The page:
It will end with a vote on whether or not MPs accept the deal. More than one vote might happen if MPs are allowed to table amendments.
The vote is only happening after MPs forced the Government to accept a ‘meaningful vote’ in Parliament on the terms of the deal.
What happens if May wins? If the meaningful vote is passed, there will be a series of further votes as the withdrawal treaty is written into British law.
It will be a huge political victory for the Prime Minister and probably secure her version of Brexit.
What happens if she loses? This is possibly the most dangerous stage of all.
The Prime Minister will have to stake her political credibility on winning a vote and losing it would be politically devastating.
Brexiteers do not want to sign off the divorce bill without a satisfactory trade deal and Remainers are reluctant to vote for a blind Brexit.
She could go back to Brussels to ask for new concessions before a second vote but many think she would have to resign quickly.
The Prime Minister (pictured at the EU Council in June) has made clear the UK will leave without a deal if MPs reject her package
Ratification in the EU, February 2019
What will happen? After the meaningful vote in the UK, the EU will have to ratify the agreement.
The European Parliament must also vote in favour of the deal. It has a representative in the talks, Guy Verhofstadt, who has repeatedly warned the deal must serve the EU’s interests.
Will it be agreed? In practice, once the leaders of the 27 member states have agreed a deal, ratification on the EU side should be assured.
If the deal has passed the Commons and she is still in office, this should not be dangerous for the Prime Minister.
Exit day, March 29, 2019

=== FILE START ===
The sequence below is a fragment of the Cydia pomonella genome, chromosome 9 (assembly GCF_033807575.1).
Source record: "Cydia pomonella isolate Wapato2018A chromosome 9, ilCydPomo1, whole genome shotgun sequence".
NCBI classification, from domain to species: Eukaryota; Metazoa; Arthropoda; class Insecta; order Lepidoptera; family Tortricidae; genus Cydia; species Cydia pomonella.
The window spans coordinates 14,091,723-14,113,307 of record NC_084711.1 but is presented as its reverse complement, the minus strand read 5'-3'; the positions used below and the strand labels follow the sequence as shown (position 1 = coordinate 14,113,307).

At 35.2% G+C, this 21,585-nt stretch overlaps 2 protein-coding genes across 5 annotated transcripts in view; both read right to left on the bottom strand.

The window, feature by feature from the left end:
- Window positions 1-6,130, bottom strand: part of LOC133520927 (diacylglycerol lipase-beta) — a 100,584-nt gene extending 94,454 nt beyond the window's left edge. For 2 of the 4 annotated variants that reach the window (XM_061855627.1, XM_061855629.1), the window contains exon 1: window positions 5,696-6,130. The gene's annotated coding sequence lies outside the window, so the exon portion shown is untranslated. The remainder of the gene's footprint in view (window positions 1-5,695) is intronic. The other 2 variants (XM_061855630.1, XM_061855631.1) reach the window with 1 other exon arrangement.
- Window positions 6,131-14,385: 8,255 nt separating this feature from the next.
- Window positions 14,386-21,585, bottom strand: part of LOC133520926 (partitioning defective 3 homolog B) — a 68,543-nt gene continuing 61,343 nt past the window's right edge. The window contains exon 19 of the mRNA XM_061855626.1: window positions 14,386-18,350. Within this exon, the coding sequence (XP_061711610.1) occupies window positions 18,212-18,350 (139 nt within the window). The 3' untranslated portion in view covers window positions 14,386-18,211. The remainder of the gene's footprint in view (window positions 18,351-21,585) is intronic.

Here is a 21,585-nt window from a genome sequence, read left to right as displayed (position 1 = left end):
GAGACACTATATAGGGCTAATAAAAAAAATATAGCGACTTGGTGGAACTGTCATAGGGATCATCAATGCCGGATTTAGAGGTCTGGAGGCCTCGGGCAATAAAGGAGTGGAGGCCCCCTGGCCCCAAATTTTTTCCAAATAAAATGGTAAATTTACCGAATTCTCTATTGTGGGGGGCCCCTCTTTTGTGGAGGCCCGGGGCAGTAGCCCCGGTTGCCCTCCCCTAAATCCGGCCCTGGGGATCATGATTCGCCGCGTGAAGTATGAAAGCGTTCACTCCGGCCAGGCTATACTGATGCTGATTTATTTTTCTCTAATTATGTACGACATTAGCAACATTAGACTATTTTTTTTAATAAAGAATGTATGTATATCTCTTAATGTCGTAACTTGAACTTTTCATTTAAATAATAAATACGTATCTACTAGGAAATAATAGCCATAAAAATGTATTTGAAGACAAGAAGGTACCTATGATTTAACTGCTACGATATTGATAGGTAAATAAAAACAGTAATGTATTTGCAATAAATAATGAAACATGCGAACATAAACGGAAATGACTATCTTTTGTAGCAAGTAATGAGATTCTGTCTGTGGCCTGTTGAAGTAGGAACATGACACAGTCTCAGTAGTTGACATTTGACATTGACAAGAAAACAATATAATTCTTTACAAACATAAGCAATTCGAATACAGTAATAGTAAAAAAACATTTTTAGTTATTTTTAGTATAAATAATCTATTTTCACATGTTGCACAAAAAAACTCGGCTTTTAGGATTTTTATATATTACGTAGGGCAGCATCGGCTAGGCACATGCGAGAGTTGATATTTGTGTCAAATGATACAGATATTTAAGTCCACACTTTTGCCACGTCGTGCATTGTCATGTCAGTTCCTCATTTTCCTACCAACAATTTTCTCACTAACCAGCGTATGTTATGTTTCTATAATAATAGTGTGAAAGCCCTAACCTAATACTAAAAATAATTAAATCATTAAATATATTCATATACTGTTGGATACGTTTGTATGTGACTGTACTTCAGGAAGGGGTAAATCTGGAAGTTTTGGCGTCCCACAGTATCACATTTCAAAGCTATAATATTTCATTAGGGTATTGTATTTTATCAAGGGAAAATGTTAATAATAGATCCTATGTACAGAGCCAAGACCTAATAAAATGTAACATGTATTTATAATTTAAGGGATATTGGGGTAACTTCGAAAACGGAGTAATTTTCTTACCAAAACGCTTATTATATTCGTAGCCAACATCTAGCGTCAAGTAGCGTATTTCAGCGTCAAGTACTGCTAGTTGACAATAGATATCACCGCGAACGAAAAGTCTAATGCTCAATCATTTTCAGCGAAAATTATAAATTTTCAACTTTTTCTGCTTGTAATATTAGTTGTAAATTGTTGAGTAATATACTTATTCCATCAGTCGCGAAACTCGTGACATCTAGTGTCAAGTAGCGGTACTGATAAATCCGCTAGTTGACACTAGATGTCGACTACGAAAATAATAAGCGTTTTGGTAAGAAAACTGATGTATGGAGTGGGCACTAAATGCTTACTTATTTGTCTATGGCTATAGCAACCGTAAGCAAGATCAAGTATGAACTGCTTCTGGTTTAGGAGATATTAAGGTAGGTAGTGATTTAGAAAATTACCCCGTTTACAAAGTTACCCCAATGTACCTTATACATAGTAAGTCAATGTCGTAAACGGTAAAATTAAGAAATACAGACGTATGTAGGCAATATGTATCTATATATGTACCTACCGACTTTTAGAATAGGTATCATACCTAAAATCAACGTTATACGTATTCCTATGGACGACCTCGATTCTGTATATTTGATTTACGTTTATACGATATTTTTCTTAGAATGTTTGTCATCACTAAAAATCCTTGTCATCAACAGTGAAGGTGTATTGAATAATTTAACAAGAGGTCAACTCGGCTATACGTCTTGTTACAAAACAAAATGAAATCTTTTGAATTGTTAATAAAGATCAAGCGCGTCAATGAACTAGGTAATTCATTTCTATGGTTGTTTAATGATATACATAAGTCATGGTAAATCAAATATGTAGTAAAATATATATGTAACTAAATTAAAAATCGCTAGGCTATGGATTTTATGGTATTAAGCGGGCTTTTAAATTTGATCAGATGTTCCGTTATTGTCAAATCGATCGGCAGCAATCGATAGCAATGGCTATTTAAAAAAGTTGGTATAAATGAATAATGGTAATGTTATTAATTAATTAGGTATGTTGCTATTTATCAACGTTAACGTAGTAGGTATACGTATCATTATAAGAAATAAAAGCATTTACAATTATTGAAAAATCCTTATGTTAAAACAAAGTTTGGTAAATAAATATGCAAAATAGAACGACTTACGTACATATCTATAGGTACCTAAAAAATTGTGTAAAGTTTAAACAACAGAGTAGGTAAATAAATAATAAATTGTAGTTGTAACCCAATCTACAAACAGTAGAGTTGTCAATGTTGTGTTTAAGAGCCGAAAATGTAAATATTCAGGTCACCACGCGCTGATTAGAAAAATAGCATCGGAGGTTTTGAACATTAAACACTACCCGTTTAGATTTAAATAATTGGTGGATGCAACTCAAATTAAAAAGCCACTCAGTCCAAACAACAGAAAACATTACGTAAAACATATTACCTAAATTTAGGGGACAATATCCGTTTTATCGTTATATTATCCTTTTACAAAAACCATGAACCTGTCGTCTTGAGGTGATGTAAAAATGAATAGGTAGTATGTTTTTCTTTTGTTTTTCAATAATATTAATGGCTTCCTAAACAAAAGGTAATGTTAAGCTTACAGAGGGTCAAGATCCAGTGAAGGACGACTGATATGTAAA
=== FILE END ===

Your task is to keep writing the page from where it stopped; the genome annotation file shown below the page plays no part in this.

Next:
At 11pm on March 29, 2019, Britain will cease to be a member of the European Union, two years after triggering Article 50 and almost three years after the referendum.
Exit happens at 11pm because it must happen on EU time.
If the transition deal is in place, little will change immediately – people will travel in the same way as today and goods will cross the border normally.
But Britain’s MEPs will no longer sit in the European Parliament and British ministers will no longer take part in EU meetings.
Negotiations will continue to turn the political agreement on the future partnership into legal text that will eventually become a second treaty. Both sides will build new customs and immigration controls in line with what this says.
Transition ends, December 2020
The UK’s position will undergo a more dramatic change at the end of December 2020, when the ‘standstill’ transition is due to finish.
If the negotiations on a future trade deal are complete, that could come into force.
But if they are still not complete the Irish border ‘backstop’ plan could be triggered.
Under current thinking, that means the UK staying in the EU customs union and more regulatory checks between mainland Britain and Northern Ireland.
Eurosceptics fear this arrangement will prevent the country striking trade deals elsewhere, and could effectively last for ever, as Brussels will have no incentive to negotiate a replacement deal.
Who are the Cabinet ministers who could resign over Brexit and how damaging would their exits be?
With the Brexit deal thrashed out in principle between the UK and EU negotiating teams, Theresa May now faces the tough challenge of getting her Cabinet to support it.
Here are the Cabinet ministers who Number Ten fear could walk over the agreement, and an assessment of how damaging their departures could be.
The Work and Pensions Secretary Esther McVey (pictured in Downing St today) is one of the Cabinet’s leading Brexiteers